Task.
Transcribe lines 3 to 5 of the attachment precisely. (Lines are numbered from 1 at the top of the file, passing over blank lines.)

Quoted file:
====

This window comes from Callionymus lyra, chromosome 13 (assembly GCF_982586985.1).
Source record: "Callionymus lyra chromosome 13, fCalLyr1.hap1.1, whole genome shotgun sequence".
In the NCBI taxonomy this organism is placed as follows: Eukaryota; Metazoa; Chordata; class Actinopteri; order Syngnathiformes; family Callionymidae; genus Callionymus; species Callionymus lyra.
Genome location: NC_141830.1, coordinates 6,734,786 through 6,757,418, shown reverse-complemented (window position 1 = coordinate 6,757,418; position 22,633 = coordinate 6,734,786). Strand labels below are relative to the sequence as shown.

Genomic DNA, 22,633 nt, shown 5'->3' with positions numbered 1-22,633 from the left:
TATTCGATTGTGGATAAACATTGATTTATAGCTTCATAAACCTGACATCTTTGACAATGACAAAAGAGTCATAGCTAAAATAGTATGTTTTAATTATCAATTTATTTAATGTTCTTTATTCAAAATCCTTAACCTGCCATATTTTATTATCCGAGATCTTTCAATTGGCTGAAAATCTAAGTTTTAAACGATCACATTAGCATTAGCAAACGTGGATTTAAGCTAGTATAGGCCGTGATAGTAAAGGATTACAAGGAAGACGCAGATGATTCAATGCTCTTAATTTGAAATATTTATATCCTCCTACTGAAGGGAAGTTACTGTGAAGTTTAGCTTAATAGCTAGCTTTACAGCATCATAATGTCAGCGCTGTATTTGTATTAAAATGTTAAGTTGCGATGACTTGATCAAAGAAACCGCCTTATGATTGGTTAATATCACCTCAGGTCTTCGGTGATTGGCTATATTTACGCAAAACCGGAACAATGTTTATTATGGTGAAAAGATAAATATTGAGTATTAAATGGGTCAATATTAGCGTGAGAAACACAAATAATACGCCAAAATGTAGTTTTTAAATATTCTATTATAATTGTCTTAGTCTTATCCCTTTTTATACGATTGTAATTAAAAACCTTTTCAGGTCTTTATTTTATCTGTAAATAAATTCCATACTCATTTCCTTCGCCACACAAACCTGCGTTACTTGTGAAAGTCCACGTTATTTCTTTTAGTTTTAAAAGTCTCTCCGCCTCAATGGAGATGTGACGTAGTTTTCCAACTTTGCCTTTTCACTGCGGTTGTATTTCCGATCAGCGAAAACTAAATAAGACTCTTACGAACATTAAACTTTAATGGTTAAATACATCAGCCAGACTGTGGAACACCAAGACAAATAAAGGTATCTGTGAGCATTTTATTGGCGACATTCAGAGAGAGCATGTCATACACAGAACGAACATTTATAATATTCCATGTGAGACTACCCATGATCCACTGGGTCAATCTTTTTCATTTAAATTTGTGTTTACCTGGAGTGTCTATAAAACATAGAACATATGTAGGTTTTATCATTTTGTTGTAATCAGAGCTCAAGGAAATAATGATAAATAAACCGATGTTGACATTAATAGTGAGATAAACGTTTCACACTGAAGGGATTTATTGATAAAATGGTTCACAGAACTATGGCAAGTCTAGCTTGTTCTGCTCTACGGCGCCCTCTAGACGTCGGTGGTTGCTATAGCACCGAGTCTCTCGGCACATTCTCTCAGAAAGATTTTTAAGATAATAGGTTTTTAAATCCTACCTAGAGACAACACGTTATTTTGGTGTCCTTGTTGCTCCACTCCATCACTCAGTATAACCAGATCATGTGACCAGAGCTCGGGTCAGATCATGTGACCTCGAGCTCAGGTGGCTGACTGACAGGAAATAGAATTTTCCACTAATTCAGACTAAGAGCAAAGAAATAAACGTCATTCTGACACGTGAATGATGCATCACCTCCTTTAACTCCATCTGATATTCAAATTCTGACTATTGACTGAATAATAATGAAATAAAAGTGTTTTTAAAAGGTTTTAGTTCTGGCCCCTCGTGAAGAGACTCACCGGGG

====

In the NCBI taxonomy this organism is placed as follows: Eukaryota; Metazoa; Chordata; class Actinopteri; order Syngnathiformes; family Callionymidae; genus Callionymus; species Callionymus lyra.
Genome location: NC_141830.1, coordinates 6,734,786 through 6,757,418, shown reverse-complemented (window position 1 = coordinate 6,757,418; position 22,633 = coordinate 6,734,786). Strand labels below are relative to the sequence as shown.

Genomic DNA, 22,633 nt, shown 5'->3' with positions numbered 1-22,633 from the left: